Developing Reading and Writing Skills - some classroom tasks

Did you know that the written word was invented three times in three different places?
5000 years ago in Mesopotamia, 3400 years ago in China and 2700 years ago in Mesoamerica. But for the same purpose - as an accounting system to record grain storage and for tax and legal matters.

To me the written word is truly magical as it requires a unique synthesis of reader and writer as messages are passed between them.

We need to consider not only accurate use of grammar but also choice of words e.g. connotation, register, music and jargon.

Unfortunately, too much focus gets stuck on representational language (John McRae) 
e.g. The house was near a river. 
This kind of text requires manipulation and understanding of the mechanical aspects of grammar and vocabulary.
But it’s not interesting or challenging or particularly authentic…or that useful for exams!!

The really interest area to focus on is referntial language, where meaning is quite often found (or lost) between the lines.

Here are some classroom tasks that you can try out with your learners.

1. Orientation to a text
Show each fragment of text one by one and ask students to suggest what kind of text this is. You can follow this up by asking them to work in pairs and write one or two more sentences to continue the text in the same style.

Once upon a time……….
I regret to inform you……………
She grabbed the gun and pointed it at Dillon.
All this can be yours for only 999 euros, if you call this number…………
Add two tablespoons of flour and an egg and mix

2. Slogans
Show a famous slogan e.g. Just do it – and ask students to work in groups and tell each other what these words suggest / mean to them. Share ideas as a class. Here they are interpreting the message.

Now suggest a product or brand and ask them to write a very short slogan for that brand.

3. In your own words

Show a famous, level-appropriate quote e.g.

We are all in the gutter, but some of us are looking at the stars. (Oscar Wilde)

And ask students in pairs to rephrase it in their own words. 

4. Extend the text

e.g. Ernest Hemingway was dared to write a 6 word short story and this is what he produced.
For sale: baby shoes. Never worn.
Ask students to extend the story.
You can also ask them to write their own 6 word short story.

5. Just add one or two more questions to any reading activity which make students ‘engage’
¥ What would you do in that situation?
¥ Why do you think that happened?
¥ What do you think happened next?
Questions that have NO wrong answers.

5. Supply a frame
To help students focus on the ‘heart’ of a story, give them a frame like this and ask them to work in small groups filling the gaps to create a story that makes the reader think, laugh or sigh.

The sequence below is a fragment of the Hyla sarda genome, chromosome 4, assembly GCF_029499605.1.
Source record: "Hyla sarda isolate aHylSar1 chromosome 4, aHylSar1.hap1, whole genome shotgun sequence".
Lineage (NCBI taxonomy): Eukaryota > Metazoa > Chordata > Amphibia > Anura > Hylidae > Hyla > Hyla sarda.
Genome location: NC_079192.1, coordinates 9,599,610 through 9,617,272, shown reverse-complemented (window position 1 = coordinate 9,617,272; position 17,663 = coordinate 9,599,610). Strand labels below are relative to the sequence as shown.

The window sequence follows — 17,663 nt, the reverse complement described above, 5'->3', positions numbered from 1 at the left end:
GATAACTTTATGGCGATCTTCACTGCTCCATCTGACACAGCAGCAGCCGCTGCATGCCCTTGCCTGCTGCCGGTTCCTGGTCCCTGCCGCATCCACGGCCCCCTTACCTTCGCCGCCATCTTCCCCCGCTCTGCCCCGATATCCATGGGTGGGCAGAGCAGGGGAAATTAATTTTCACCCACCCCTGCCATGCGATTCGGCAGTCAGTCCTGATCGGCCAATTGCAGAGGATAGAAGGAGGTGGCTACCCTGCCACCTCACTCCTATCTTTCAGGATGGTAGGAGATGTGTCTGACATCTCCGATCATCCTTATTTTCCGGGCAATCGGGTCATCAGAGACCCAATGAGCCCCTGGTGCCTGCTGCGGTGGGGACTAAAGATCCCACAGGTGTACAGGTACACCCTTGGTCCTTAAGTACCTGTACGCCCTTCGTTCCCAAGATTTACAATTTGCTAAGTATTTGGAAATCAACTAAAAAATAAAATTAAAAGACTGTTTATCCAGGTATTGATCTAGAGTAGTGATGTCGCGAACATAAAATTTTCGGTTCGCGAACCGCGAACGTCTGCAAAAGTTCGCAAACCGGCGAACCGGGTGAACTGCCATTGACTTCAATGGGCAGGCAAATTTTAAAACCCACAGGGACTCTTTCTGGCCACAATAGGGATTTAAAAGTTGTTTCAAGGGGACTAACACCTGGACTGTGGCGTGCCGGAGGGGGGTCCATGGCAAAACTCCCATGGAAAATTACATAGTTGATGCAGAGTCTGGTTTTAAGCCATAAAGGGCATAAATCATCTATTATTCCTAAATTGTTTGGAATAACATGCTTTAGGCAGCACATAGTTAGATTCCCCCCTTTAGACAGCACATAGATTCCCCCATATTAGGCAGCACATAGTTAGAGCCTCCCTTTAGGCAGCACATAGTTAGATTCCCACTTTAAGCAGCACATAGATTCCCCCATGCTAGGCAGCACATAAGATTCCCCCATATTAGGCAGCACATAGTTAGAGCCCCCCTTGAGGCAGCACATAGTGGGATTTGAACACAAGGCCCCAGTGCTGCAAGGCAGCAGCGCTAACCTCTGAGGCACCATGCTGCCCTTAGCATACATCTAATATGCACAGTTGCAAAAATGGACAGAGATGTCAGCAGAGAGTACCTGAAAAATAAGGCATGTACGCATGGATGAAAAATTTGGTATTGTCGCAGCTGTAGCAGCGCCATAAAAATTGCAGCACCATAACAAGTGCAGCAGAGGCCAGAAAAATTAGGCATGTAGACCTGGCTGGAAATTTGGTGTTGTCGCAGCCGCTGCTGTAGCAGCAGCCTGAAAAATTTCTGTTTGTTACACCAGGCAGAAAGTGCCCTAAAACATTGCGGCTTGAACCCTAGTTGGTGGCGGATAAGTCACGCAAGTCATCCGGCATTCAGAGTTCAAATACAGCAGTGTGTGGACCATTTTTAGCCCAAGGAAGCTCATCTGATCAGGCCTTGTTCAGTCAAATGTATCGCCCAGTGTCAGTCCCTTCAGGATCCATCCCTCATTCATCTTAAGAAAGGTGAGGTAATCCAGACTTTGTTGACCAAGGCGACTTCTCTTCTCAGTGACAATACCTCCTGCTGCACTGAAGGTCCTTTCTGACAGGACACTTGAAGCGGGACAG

Once upon a time there was a ....................  girl who lived in a .................... village.  Her mother and father were very .................. She liked to play in the ................... with her ..................... friend, who was called .......................
One day they found a ........................... and they took it to the police station. The policeman was very ......................... and told them they could keep it. They were very ..................................

6. This idea is from: Challenge to Think,  Christine Frank, Mario Rinvolucri, Marge Berer
Oxford University Press

Explain to students that in each case the speaker says ‘I feel tired’. In what context iwould their intended message be:

It’s time you went home. (e.g. A host to dinner party guests)
Carry me.
I’m ready to die.
I’ve done enough work today.

7. Read and Respond

With a text like this:

The beach was long and wide caressed by the blazing sun suspended in the cloudless sky. The sea was calm, with gently lapping waves kissing the shoreline, which was scattered with brightly coloured shells. Palm trees swayed in the gentle breeze and coconuts lay around them where they had dropped. Tom’s yacht was sailing towards the fishing boats moored at the small marina to one side of the beach, where fishing nets lay on the quay drying in the hot sun.

Don’t give comprehension questions but as them to 

Draw what is described
Choose music to match the text
Talk about whether you’d like to be there and why
Compare to places you know
Imagine a story set in this location
Add the next line to start a story

Here are my top tips for Writing in class:

Do a little often in class
Pair and small group tasks
Celebrate creative ideas
Don’t obsess about grammar mistakes
Encourage extensive reading
Join in with the creative process 

And for Reading:

Ask students to respond to what they read in personalised ways and let them read a wide variety of different texts.

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